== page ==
Staff Favorites of 2016 - Recorded music
“Staff Favorites of 2016” lists The Day’s staff members’ favorite moments in the arts this year, from local exhibits and concerts to new releases on film, in music and print, and on television. Here, we share our favorite recorded music from 2016.
Inspired by the collective national mindset that resulted in “Brexit,” the atmospheric British band Marillion released this conceptual recording in the fall, and that its message and narratives eerily foretold what happened with America’s recent presidential election only adds to the anger and despair. At the same time, Marillion’s musical DNA is organically predisposed to beauty and majesty rather than discord or freneticism. Three extensive suites, “El Dorado,” “The Leavers” and “The New Kings,” are connected by three shorter pieces, and the overall melodic and narrative flow saturate your ears and an enveloping sense of time and space in oddly therapeutic fashion. One of Marillion’s tongue-in-cheek merch T-shirts reads, “Maybe the best band in the world.” Well, maybe it’s not tongue-in-cheek. Maybe they really are the best band in the world — and “F.E.A.R.” is a persuasive argument in support.
— Rick Koster
“Theme from a Perfect World” The Andy Timmons Band
If you know Andy Timmons — and I’m proud to be a pal — his gentle and down-to-earth demeanor is exactly the opposite of the stereotyped indulgent Rock Dude. These qualities saturate his music, too, which adds a very accessible component to music that might otherwise be shelved in the “guitar hero” bin alongside work by Joe Satriani, Steve Vai or Angel Vivaldi. Make no mistake: Timmons IS that great of a player. In fact, on this latest collection of 10 instrumental songs, Timmons and his equally amazing rhythm section — bassist Mike Daane and alternating drummers Rob Avsharian and Mike Marine — are effortlessly virtuosic. But the tunes are melodic in the finest compositional sense, and that the scope of Timmons’ structures from Utopia and Robert Fripp to the Beatles and Brian Wilson means the appeal ranges far and beyond the average shred-head. That the two most beautiful and elegaic songs here are in memory of beloved cats speaks worlds about Timmons and his emotional depth.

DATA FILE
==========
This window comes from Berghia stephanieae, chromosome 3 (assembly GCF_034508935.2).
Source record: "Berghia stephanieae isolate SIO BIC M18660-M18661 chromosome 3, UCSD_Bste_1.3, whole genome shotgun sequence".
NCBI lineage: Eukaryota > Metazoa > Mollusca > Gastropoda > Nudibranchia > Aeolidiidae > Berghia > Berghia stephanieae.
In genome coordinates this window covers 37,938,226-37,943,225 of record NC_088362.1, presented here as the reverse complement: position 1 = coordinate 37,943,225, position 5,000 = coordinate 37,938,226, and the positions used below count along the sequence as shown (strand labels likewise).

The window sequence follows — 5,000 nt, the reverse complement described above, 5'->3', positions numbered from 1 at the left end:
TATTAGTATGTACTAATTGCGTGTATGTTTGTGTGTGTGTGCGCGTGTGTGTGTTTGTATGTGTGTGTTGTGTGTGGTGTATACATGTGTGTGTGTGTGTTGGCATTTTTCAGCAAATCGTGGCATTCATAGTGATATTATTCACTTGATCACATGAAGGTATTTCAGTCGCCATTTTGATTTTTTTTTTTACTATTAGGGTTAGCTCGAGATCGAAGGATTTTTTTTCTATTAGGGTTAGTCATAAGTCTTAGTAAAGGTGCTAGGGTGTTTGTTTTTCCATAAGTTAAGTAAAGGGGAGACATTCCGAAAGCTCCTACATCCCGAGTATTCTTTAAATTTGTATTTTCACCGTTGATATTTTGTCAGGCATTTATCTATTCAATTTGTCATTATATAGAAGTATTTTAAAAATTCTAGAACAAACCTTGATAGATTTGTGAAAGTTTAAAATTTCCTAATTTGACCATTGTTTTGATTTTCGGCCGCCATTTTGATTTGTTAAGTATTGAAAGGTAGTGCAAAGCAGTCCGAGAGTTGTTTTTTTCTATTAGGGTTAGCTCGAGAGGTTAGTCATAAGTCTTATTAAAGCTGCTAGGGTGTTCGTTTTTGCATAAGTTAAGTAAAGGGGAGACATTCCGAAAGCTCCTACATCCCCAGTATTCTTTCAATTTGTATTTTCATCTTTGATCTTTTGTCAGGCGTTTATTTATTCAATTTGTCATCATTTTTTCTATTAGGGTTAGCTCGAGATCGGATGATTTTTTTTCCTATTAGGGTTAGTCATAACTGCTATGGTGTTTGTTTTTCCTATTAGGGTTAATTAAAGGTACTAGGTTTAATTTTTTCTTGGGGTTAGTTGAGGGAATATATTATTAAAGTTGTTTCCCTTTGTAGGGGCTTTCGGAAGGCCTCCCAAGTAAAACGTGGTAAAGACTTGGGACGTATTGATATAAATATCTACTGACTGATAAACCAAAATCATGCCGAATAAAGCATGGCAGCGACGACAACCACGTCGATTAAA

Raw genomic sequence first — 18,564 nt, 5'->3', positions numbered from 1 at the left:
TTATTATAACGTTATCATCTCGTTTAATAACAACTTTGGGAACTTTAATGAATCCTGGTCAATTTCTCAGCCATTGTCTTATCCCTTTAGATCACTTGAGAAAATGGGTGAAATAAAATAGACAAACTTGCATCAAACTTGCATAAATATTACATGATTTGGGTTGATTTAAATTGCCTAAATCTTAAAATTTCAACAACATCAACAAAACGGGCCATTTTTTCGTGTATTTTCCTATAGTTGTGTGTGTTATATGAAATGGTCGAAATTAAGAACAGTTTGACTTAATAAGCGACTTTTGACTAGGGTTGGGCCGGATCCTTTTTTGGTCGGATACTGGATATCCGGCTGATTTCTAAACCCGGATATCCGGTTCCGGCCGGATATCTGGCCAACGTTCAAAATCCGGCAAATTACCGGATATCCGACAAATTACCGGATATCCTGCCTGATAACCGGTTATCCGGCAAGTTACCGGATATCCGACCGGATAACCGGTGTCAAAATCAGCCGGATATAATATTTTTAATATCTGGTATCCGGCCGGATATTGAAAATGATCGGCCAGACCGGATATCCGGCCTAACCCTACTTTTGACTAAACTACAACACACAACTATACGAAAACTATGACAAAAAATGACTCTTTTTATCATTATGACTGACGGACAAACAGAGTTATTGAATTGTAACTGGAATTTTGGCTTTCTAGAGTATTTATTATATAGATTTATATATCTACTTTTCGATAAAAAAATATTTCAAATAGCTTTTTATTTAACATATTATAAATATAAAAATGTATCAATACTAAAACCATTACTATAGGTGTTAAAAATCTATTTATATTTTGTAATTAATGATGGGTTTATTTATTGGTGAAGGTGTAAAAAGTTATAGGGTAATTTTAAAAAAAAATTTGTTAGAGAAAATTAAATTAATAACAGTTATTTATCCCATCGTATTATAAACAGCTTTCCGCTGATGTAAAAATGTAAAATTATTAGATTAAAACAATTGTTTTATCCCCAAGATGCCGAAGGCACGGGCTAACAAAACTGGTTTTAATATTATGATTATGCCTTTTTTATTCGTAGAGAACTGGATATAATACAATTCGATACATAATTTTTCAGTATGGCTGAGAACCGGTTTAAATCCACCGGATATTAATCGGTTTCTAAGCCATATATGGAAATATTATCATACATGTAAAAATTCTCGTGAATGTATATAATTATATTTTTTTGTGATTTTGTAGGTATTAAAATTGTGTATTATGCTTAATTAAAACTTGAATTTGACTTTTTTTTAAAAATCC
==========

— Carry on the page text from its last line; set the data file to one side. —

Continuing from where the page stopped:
— Rick Koster
“American Band” Drive-By Truckers
This world-class Alabama roots band has always walked the tightrope of “Southern duality” with wisdom, empathy and open-minded passion, and the collective worldview and craft of songwriters Patterson Hood and Mike Cooley is the equivalent of Flannery O’Connor and James Dickey if they’d played in the Clash and lived in South Carolina. As the title suggests, though, “American Band” sees the Truckers broaden their focus from Dixie to the whole nation, and their rage about what’s happening is artfully and passionately expressed throughout. An interesting note: I heard some of these songs delivered on NPR’s “Tiny Desk” concert — and the switch in dynamics from brash electricity to spare acoustic instrumentation demonstrated that the songs can convey sorrow just as much as anger.
“The Infinity Room” 36
36 is the artistic identity assumed by electronic musician Dennis Huddleston — and it’s only my opinion that this might be the case because “Dennis Huddleston” sounds like the leader of a Cub Scout troop or perhaps the boyish and genial algebra teacher at a Midwestern middle school. In any case, “The Infinity Room” is an exercise in which Dennis consciously limited his tonal options and sound palette and then, within those parameters, set out to use each composition to inspire the next and so on. What he ends with, then, is a hypnotic, chiming, endlessly spiraling and always beautiful journey through 10 musical “rooms.” If you’ve enjoyed Tangerine Dream, Olafur Arnalds, Peter Chilvers, Erik Satie or the soundtracks of John Carpenter, you need to hear this.
— Rick Koster
“Penitentiary Chances” Boosie BadAzz and C-Murder